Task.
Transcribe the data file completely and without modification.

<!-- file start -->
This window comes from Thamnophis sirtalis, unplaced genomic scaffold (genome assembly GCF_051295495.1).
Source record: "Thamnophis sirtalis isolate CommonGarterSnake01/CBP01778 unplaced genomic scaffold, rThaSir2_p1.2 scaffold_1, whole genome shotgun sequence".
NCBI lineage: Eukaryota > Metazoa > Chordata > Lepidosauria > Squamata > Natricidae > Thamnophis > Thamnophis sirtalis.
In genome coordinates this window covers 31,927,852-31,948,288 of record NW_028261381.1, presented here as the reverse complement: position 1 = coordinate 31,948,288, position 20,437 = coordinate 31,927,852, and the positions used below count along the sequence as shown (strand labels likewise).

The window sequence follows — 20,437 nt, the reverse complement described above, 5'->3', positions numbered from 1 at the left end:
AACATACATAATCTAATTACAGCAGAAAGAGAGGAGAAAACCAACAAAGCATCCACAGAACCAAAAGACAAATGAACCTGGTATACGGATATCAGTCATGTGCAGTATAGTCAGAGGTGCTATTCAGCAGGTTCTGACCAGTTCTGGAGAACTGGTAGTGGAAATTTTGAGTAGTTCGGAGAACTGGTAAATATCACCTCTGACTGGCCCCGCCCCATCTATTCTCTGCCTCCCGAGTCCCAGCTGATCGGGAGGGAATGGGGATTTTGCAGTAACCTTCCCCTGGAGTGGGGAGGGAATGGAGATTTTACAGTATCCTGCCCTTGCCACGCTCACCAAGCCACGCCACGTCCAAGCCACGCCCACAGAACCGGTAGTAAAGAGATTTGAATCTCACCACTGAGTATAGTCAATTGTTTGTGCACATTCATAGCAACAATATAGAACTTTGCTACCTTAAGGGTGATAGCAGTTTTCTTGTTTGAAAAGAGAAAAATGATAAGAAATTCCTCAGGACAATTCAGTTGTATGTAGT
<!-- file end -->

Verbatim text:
This window comes from Thamnophis sirtalis, unplaced genomic scaffold (genome assembly GCF_051295495.1).
Source record: "Thamnophis sirtalis isolate CommonGarterSnake01/CBP01778 unplaced genomic scaffold, rThaSir2_p1.2 scaffold_1, whole genome shotgun sequence".
NCBI lineage: Eukaryota > Metazoa > Chordata > Lepidosauria > Squamata > Natricidae > Thamnophis > Thamnophis sirtalis.
In genome coordinates this window covers 31,927,852-31,948,288 of record NW_028261381.1, presented here as the reverse complement: position 1 = coordinate 31,948,288, position 20,437 = coordinate 31,927,852, and the positions used below count along the sequence as shown (strand labels likewise).

The window sequence follows — 20,437 nt, the reverse complement described above, 5'->3', positions numbered from 1 at the left end:
AACATACATAATCTAATTACAGCAGAAAGAGAGGAGAAAACCAACAAAGCATCCACAGAACCAAAAGACAAATGAACCTGGTATACGGATATCAGTCATGTGCAGTATAGTCAGAGGTGCTATTCAGCAGGTTCTGACCAGTTCTGGAGAACTGGTAGTGGAAATTTTGAGTAGTTCGGAGAACTGGTAAATATCACCTCTGACTGGCCCCGCCCCATCTATTCTCTGCCTCCCGAGTCCCAGCTGATCGGGAGGGAATGGGGATTTTGCAGTAACCTTCCCCTGGAGTGGGGAGGGAATGGAGATTTTACAGTATCCTGCCCTTGCCACGCTCACCAAGCCACGCCACGTCCAAGCCACGCCCACAGAACCGGTAGTAAAGAGATTTGAATCTCACCACTGAGTATAGTCAATTGTTTGTGCACATTCATAGCAACAATATAGAACTTTGCTACCTTAAGGGTGATAGCAGTTTTCTTGTTTGAAAAGAGAAAAATGATAAGAAATTCCTCAGGACAATTCAGTTGTATGTAGT